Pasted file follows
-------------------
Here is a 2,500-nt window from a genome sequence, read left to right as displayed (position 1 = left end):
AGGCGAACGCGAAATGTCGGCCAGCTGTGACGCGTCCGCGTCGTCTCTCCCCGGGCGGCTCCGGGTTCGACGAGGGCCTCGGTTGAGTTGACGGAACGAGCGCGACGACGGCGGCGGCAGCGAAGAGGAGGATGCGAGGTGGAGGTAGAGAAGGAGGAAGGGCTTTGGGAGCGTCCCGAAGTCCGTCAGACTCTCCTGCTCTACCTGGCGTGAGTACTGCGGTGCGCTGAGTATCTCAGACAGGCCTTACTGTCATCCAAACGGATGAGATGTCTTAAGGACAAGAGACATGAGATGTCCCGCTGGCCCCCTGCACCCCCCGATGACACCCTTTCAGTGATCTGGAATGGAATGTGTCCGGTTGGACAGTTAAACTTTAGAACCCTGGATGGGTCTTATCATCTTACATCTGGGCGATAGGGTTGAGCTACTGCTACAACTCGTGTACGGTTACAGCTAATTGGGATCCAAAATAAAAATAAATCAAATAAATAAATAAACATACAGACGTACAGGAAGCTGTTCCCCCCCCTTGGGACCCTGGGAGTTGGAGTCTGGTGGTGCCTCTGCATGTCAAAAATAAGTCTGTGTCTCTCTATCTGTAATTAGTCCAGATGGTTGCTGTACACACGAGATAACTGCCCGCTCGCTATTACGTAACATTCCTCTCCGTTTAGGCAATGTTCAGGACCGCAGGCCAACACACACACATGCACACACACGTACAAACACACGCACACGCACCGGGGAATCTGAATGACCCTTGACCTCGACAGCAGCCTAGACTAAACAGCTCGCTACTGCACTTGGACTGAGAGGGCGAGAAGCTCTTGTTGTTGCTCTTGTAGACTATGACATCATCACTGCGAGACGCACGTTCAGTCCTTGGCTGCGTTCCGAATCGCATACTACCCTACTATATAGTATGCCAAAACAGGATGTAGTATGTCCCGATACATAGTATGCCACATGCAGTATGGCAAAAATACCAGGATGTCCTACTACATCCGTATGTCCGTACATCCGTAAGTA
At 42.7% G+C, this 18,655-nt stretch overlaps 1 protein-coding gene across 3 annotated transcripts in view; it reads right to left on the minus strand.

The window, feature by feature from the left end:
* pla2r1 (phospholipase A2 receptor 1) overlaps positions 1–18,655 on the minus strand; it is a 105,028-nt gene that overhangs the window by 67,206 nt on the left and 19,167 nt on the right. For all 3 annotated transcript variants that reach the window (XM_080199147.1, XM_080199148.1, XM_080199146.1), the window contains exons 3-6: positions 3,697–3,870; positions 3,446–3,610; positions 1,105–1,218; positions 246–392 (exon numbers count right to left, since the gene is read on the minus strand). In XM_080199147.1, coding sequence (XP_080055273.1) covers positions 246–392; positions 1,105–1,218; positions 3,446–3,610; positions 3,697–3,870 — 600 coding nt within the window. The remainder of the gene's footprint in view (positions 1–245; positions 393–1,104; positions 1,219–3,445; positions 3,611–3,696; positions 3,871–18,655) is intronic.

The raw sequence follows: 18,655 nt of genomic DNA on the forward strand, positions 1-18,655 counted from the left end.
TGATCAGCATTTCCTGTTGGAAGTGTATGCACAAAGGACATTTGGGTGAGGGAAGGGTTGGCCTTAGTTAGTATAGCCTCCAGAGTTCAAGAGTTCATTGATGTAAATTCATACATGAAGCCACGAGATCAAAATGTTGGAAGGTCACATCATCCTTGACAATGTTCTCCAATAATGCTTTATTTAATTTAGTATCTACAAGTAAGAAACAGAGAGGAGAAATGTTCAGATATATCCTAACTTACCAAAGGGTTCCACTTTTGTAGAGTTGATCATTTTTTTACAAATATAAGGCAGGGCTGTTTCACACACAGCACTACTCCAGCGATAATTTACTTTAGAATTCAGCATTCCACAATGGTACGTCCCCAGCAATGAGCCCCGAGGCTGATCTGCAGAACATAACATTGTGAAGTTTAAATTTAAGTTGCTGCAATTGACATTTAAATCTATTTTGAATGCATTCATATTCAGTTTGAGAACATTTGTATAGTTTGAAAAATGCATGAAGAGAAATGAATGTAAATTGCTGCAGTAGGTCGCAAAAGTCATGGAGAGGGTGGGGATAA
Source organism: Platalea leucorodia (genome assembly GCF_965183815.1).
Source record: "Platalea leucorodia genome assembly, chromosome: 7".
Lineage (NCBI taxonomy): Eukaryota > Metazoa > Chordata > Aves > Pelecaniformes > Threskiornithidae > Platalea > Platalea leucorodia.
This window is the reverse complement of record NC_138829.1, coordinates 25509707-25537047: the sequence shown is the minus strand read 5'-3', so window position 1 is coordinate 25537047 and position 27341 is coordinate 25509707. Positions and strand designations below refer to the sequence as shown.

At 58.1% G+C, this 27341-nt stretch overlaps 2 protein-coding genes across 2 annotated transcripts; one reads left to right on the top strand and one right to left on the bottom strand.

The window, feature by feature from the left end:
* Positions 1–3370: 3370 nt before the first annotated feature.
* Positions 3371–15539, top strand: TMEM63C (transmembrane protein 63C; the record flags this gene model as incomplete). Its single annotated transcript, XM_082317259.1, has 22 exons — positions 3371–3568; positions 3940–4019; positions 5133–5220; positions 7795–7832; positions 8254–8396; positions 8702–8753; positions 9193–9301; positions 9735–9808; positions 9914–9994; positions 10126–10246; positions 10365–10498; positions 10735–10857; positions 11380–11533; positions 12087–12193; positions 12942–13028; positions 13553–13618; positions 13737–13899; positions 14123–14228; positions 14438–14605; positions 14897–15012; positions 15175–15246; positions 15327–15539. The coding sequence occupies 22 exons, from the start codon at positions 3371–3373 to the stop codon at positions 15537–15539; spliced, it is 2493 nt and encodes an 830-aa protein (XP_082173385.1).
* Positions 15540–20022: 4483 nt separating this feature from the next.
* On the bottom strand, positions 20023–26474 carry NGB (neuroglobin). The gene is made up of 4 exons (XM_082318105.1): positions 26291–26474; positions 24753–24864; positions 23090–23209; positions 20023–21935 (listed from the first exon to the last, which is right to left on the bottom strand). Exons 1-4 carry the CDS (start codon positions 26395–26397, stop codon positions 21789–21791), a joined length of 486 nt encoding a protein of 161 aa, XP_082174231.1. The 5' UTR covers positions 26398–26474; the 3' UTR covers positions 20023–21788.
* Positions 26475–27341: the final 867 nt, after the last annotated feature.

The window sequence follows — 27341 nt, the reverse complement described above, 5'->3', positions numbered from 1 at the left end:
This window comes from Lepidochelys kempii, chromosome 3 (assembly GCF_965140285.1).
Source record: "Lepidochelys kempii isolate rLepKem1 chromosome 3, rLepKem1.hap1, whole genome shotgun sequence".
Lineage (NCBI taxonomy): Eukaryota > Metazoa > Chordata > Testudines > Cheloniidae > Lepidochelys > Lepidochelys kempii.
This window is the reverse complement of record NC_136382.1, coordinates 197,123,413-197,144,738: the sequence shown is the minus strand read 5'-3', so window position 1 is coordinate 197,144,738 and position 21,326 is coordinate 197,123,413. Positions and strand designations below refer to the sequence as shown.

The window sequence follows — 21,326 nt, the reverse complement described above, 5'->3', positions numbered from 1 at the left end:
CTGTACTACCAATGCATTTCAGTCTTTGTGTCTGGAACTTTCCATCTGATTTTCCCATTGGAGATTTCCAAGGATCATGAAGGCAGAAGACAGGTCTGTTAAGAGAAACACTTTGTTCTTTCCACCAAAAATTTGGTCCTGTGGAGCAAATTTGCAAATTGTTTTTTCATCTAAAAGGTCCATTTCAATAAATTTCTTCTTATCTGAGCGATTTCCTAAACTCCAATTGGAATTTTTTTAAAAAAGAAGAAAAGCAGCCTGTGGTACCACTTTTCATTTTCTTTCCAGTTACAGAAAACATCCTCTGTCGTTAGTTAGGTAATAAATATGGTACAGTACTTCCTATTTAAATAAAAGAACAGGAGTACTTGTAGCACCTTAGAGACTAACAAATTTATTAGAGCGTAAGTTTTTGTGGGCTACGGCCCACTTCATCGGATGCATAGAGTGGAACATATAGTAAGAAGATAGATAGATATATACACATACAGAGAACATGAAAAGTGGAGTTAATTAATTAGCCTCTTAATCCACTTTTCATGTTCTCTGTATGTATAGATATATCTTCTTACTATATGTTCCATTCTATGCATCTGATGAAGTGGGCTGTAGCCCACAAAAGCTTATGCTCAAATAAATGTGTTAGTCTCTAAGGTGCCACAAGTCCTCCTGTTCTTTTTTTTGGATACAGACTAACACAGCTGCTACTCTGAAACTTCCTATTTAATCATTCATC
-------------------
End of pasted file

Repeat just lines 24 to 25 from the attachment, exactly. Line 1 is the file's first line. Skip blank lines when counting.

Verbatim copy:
The window sequence follows — 21,326 nt, the reverse complement described above, 5'->3', positions numbered from 1 at the left end:
CTGTACTACCAATGCATTTCAGTCTTTGTGTCTGGAACTTTCCATCTGATTTTCCCATTGGAGATTTCCAAGGATCATGAAGGCAGAAGACAGGTCTGTTAAGAGAAACACTTTGTTCTTTCCACCAAAAATTTGGTCCTGTGGAGCAAATTTGCAAATTGTTTTTTCATCTAAAAGGTCCATTTCAATAAATTTCTTCTTATCTGAGCGATTTCCTAAACTCCAATTGGAATTTTTTTAAAAAAGAAGAAAAGCAGCCTGTGGTACCACTTTTCATTTTCTTTCCAGTTACAGAAAACATCCTCTGTCGTTAGTTAGGTAATAAATATGGTACAGTACTTCCTATTTAAATAAAAGAACAGGAGTACTTGTAGCACCTTAGAGACTAACAAATTTATTAGAGCGTAAGTTTTTGTGGGCTACGGCCCACTTCATCGGATGCATAGAGTGGAACATATAGTAAGAAGATAGATAGATATATACACATACAGAGAACATGAAAAGTGGAGTTAATTAATTAGCCTCTTAATCCACTTTTCATGTTCTCTGTATGTATAGATATATCTTCTTACTATATGTTCCATTCTATGCATCTGATGAAGTGGGCTGTAGCCCACAAAAGCTTATGCTCAAATAAATGTGTTAGTCTCTAAGGTGCCACAAGTCCTCCTGTTCTTTTTTTTGGATACAGACTAACACAGCTGCTACTCTGAAACTTCCTATTTAATCATTCATC